Ohio has great potential for outdoor recreation and the good that can come from it. So says CFAES’s David Hanselmann, coordinator of the Environmental Professionals Network. On Dec. 9, the network will host a program on tapping and growing that potential, and you’re invited to attend. Read more. (Photo: iStock.)
From yesterday’s (Nov. 11) New York Times:
“China and the United States made common cause on Wednesday against the threat of climate change, staking out an ambitious joint plan to curb carbon emissions as a way to spur nations around the world to make their own cuts in greenhouse gases.”
The Intergovernmental Panel on Climate Change recently released a new report summarizing the panel’s three massive climate change studies. “Human influence on the climate system is clear and growing, with impacts observed on all continents,” a press release about the report said. If left unchecked, climate change threatens “irreversible and dangerous impacts.”
IPCC Chair R.K. Pachauri of India, quoted in that press release, said:
“We have the means to limit climate change. The solutions are many and allow for continued economic and human development. All we need is the will to change, which we trust will be motivated by knowledge and an understanding of the science of climate change.”
Read the report (PDF).
Bill Shuster of the U.S. Environmental Protection Agency speaks on sustaining urban ecosystems at 4 p.m. today, Oct. 9, in the autumn semester seminar series of CFAES’s School of Environment and Natural Resources. Shuster is a Ph.D. graduate of Ohio State’s Environmental Science program. A U.S. EPA “Science Matters” bio about him says:
“His work involves the design and testing of ‘green infrastructure’ approaches to urban stormwater management, exploring residential and neighborhood-based technologies such as rain gardens and rain barrels, and how they may impart sustainability through social equity, economic stabilization and environmental quality.”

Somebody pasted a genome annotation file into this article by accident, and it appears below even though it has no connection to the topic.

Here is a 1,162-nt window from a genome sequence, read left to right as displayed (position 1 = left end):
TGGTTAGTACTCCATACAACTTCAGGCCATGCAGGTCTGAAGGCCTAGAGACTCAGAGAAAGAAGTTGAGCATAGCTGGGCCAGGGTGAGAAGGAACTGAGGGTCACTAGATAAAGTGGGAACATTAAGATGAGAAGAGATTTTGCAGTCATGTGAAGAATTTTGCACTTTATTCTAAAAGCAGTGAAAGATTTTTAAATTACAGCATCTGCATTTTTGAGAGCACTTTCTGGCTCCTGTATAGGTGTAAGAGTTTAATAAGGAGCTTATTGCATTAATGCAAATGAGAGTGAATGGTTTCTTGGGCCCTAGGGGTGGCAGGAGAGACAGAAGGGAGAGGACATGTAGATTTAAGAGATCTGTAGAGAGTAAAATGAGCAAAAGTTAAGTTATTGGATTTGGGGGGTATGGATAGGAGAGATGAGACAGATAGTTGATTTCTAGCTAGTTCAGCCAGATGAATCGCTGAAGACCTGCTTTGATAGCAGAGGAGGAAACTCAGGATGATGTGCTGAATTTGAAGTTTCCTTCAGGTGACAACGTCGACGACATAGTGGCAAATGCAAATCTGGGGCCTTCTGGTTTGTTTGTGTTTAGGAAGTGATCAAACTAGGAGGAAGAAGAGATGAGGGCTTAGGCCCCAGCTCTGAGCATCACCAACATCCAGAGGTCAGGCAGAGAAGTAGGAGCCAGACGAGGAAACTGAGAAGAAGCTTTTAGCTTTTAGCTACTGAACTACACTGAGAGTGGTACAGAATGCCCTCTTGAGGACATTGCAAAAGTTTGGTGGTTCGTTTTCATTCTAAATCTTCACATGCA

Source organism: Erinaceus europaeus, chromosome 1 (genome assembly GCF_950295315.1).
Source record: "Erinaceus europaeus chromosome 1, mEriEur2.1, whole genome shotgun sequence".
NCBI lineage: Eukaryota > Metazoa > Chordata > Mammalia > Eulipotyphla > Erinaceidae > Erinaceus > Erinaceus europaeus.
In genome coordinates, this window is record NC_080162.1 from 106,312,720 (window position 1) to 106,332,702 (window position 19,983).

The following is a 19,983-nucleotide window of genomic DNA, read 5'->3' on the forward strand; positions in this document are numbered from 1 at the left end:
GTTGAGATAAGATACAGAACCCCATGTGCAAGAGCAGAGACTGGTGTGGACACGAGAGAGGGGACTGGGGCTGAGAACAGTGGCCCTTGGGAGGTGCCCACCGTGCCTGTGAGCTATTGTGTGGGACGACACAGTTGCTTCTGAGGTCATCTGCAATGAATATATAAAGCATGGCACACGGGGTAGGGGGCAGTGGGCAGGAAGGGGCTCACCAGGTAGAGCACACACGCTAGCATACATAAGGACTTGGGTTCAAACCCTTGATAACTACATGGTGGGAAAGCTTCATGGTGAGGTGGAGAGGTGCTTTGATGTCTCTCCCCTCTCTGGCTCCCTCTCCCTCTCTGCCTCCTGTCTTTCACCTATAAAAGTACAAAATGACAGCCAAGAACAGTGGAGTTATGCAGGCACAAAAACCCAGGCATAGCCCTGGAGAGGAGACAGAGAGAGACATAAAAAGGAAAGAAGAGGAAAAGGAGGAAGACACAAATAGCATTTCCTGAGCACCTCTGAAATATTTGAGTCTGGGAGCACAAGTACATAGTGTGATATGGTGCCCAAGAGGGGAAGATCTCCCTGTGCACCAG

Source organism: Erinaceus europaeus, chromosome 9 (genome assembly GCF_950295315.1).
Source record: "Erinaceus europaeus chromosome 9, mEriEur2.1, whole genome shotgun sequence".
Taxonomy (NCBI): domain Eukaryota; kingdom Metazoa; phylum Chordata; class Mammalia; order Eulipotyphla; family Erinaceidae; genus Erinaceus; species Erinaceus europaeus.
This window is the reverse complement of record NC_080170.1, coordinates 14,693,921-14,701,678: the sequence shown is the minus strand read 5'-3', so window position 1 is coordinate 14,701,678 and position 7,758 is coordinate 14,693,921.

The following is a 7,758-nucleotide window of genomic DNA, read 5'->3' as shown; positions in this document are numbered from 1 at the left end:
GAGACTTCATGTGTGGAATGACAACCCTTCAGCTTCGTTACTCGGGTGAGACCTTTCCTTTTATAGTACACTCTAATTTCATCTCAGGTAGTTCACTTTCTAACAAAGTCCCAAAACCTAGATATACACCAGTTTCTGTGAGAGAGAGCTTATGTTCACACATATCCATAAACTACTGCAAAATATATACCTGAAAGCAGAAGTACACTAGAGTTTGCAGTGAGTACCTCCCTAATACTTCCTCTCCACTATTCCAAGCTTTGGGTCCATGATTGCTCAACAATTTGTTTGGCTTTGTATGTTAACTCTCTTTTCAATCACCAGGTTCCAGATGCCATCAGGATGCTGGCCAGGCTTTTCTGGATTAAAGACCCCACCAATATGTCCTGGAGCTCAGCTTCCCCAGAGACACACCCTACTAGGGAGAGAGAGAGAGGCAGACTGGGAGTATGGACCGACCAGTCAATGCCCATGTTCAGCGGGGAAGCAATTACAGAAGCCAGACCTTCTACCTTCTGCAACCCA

Ohio State’s Randy Gammage looks at the planned new Weinland Park Food District in Columbus in a recent issue of onCampus, the university’s faculty-staff newspaper. Specialists from CFAES’s outreach arm, OSU Extension, are collaborators in the project, which aims to ramp up urban farming in the neighborhood, and with it, even further economic growth. (Image: Artist’s rendering from onCampus.)
Ten years ago, Columbus Mayor Michael B. Coleman launched the Get Green Columbus initiative. Now you can help the city shape its next five years of sustainability by commenting on “The Columbus Green Community Plan: Green Memo III.” CFAES researchers have been working with the city to build a survey to gather this feedback to help prioritize actions in the domains of transportation, water, energy, climate, the built environment, local food, ecological systems, waste reduction and community engagement. Click here to fill out surveys for as many of these domains as you’d like! For more information: Jeremy Brooks, email@example.com. (Photo: Jodi Miller.)
Here’s Jeffrey Sachs (see our previous post) speaking on the water, climate and energy crises on The Daily Show in 2008: “If you look at the technologies we have, if you look at the willingness of other countries to cooperate with (the U.S.), and actually realize that we share the same problems, there are some very practical things to be done.”
Columbia University’s Jeffrey Sachs presents the keynote address, “The Age of Sustainable Development,” at Ohio State’s Spring COMPAS Conference Friday (April 4) in Columbus. He’s director of The Earth Institute and Quetelet Professor of Sustainable Development at Columbia and is director of the UN Sustainable Development Solutions Network. His books, among others, include Common Wealth: Economics for a Crowded Planet. Speaking in a panel discussion after Sachs’ talk will be CFAES’s Elena Irwin, an environmental and regional economics professor, and Ian Sheldon, an international trade expert, who will discuss sustainable development. COMPAS stands for “Conversations on Morality, Politics, and Society.” Related post.
The Nov. 20 program of the Environmental Professionals Network (EPN), “Infrastructure in Decline; So Goes the Nation?” is available on YouTube (56:00). The program drew a near sell-out crowd of 210 people, says David Hanselmann, EPN’s coordinator. The network hosted the program in conjunction with the Columbus Metropolitan Club.